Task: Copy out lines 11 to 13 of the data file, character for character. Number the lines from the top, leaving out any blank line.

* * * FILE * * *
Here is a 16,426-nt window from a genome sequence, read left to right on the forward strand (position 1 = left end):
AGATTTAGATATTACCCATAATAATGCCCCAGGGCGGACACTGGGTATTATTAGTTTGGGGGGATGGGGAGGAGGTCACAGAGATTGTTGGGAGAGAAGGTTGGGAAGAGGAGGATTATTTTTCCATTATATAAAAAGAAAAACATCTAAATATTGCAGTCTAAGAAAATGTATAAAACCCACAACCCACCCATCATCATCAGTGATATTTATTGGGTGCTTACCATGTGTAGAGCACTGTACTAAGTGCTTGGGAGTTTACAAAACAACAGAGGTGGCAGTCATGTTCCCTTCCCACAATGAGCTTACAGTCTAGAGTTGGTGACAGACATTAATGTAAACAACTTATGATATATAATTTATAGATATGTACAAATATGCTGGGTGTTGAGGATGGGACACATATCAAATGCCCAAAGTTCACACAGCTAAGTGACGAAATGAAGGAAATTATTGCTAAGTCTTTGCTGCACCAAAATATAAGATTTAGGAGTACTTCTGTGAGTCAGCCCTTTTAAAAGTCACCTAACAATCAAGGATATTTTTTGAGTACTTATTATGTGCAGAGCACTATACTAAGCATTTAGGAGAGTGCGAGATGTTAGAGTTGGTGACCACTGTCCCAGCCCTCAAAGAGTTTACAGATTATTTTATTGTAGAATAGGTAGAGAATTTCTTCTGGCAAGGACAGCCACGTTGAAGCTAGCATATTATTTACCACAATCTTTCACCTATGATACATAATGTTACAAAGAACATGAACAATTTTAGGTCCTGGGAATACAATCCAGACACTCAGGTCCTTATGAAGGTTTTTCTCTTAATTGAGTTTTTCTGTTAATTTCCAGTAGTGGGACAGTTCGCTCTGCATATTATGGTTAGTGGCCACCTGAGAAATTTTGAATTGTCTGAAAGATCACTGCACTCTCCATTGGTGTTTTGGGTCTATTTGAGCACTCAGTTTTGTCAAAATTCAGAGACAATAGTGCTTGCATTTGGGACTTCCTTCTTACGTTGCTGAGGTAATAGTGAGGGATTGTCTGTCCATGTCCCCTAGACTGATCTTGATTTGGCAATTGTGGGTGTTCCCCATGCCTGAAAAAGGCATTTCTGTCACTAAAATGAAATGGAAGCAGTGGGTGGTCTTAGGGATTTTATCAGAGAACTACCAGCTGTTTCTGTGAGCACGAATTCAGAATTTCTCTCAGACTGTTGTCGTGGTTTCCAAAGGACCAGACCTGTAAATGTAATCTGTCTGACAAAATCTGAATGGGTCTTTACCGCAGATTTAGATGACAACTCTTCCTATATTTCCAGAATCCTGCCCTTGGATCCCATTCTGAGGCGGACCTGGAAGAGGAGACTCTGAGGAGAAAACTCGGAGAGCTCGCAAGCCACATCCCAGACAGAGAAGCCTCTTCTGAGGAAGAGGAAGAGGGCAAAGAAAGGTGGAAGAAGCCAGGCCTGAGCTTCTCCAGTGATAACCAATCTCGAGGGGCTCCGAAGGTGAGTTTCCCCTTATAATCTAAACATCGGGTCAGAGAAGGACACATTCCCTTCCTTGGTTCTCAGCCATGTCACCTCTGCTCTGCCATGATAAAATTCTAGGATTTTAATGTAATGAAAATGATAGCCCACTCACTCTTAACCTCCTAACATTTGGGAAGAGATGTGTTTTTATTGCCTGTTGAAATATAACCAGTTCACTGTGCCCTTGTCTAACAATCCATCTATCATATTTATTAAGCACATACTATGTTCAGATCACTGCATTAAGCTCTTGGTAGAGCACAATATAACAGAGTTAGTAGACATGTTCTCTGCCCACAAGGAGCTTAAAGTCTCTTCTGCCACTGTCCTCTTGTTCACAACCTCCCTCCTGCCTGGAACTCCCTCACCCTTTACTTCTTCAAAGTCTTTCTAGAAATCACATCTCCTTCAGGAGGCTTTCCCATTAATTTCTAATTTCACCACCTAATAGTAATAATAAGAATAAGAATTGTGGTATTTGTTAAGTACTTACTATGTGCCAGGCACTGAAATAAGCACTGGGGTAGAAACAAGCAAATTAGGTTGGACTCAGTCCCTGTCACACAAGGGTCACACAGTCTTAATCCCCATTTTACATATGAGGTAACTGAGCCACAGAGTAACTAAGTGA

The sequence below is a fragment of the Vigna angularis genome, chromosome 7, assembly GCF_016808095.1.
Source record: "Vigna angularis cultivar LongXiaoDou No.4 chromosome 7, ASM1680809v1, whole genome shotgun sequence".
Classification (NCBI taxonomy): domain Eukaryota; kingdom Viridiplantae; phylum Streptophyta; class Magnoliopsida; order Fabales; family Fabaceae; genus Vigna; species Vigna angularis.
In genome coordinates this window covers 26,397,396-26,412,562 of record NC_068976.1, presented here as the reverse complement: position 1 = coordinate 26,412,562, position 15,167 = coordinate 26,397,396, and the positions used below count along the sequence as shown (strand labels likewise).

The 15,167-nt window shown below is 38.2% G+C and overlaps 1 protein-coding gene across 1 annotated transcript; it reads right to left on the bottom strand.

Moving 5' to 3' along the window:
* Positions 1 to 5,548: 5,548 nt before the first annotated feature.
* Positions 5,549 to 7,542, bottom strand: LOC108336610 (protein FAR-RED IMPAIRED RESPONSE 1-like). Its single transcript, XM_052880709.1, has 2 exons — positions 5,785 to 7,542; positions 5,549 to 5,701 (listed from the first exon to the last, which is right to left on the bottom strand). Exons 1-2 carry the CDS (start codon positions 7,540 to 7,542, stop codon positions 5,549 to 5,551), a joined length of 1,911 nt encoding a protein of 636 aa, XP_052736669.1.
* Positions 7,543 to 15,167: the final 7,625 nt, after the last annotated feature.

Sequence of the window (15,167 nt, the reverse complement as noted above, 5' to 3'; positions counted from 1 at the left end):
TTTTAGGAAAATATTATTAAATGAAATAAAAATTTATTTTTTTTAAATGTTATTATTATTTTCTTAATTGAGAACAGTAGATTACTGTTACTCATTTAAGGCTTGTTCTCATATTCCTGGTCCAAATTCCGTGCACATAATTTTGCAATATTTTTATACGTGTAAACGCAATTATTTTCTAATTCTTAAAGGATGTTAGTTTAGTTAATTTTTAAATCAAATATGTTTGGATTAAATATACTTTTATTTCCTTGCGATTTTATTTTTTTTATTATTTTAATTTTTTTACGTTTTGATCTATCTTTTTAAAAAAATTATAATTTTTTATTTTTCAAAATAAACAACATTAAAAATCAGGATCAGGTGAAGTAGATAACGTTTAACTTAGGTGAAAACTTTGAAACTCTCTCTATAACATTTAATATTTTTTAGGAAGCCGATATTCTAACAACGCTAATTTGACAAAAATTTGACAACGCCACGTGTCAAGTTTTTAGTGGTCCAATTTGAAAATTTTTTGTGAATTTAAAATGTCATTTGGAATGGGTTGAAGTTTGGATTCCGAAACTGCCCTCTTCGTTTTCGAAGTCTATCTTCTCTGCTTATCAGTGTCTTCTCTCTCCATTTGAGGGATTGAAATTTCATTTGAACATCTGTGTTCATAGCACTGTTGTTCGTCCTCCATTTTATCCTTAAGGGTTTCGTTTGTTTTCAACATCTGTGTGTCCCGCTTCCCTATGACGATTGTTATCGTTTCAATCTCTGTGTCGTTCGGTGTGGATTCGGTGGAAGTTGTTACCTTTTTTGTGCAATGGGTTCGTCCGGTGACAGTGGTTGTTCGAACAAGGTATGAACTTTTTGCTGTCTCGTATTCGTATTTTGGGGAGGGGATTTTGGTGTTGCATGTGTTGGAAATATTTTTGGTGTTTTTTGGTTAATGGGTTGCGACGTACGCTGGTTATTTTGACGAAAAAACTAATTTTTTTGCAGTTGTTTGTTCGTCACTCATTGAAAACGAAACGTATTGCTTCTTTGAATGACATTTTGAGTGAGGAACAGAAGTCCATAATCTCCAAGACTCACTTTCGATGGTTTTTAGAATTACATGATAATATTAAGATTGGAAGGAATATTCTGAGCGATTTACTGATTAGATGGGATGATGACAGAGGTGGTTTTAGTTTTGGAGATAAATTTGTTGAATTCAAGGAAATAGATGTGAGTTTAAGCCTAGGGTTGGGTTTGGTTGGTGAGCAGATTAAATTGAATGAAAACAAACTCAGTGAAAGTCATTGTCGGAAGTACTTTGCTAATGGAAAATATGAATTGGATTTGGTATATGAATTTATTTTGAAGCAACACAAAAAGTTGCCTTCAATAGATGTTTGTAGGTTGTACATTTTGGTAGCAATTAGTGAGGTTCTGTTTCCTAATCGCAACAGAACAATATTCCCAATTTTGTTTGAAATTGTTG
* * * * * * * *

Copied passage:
* Positions 7,543 to 15,167: the final 7,625 nt, after the last annotated feature.

Sequence of the window (15,167 nt, the reverse complement as noted above, 5' to 3'; positions counted from 1 at the left end):
TTTTAGGAAAATATTATTAAATGAAATAAAAATTTATTTTTTTTAAATGTTATTATTATTTTCTTAATTGAGAACAGTAGATTACTGTTACTCATTTAAGGCTTGTTCTCATATTCCTGGTCCAAATTCCGTGCACATAATTTTGCAATATTTTTATACGTGTAAACGCAATTATTTTCTAATTCTTAAAGGATGTTAGTTTAGTTAATTTTTAAATCAAATATGTTTGGATTAAATATACTTTTATTTCCTTGCGATTTTATTTTTTTTATTATTTTAATTTTTTTACGTTTTGATCTATCTTTTTAAAAAAATTATAATTTTTTATTTTTCAAAATAAACAACATTAAAAATCAGGATCAGGTGAAGTAGATAACGTTTAACTTAGGTGAAAACTTTGAAACTCTCTCTATAACATTTAATATTTTTTAGGAAGCCGATATTCTAACAACGCTAATTTGACAAAAATTTGACAACGCCACGTGTCAAGTTTTTAGTGGTCCAATTTGAAAATTTTTTGTGAATTTAAAATGTCATTTGGAATGGGTTGAAGTTTGGATTCCGAAACTGCCCTCTTCGTTTTCGAAGTCTATCTTCTCTGCTTATCAGTGTCTTCTCTCTCCATTTGAGGGATTGAAATTTCATTTGAACATCTGTGTTCATAGCACTGTTGTTCGTCCTCCATTTTATCCTTAAGGGTTTCGTTTGTTTTCAACATCTGTGTGTCCCGCTTCCCTATGACGATTGTTATCGTTTCAATCTCTGTGTCGTTCGGTGTGGATTCGGTGGAAGTTGTTACCTTTTTTGTGCAATGGGTTCGTCCGGTGACAGTGGTTGTTCGAACAAGGTATGAACTTTTTGCTGTCTCGTATTCGTATTTTGGGGAGGGGATTTTGGTGTTGCATGTGTTGGAAATATTTTTGGTGTTTTTTGGTTAATGGGTTGCGACGTACGCTGGTTATTTTGACGAAAAAACTAATTTTTTTGCAGTTGTTTGTTCGTCACTCATTGAAAACGAAACGTATTGCTTCTTTGAATGACATTTTGAGTGAGGAACAGAAGTCCATAATCTCCAAGACTCACTTTCGATGGTTTTTAGAATTACATGATAATATTAAGATTGGAAGGAATATTCTGAGCGATTTACTGATTAGATGGGATGATGACAGAGGTGGTTTTAGTTTTGGAGATAAATTTGTTGAATTCAAGGAAATAGATGTGAGTTTAAGCCTAGGGTTGGGTTTGGTTGGTGAGCAGATTAAATTGAATGAAAACAAACTCAGTGAAAGTCATTGTCGGAAGTACTTTGCTAATGGAAAATATGAATTGGATTTGGTATATGAATTTATTTTGAAGCAACACAAAAAGTTGCCTTCAATAGATGTTTGTAGGTTGTACATTTTGGTAGCAATTAGTGAGGTTCTGTTTCCTAATCGCAACAGAACAATATTCCCAATTTTGTTTGAAATTGTTG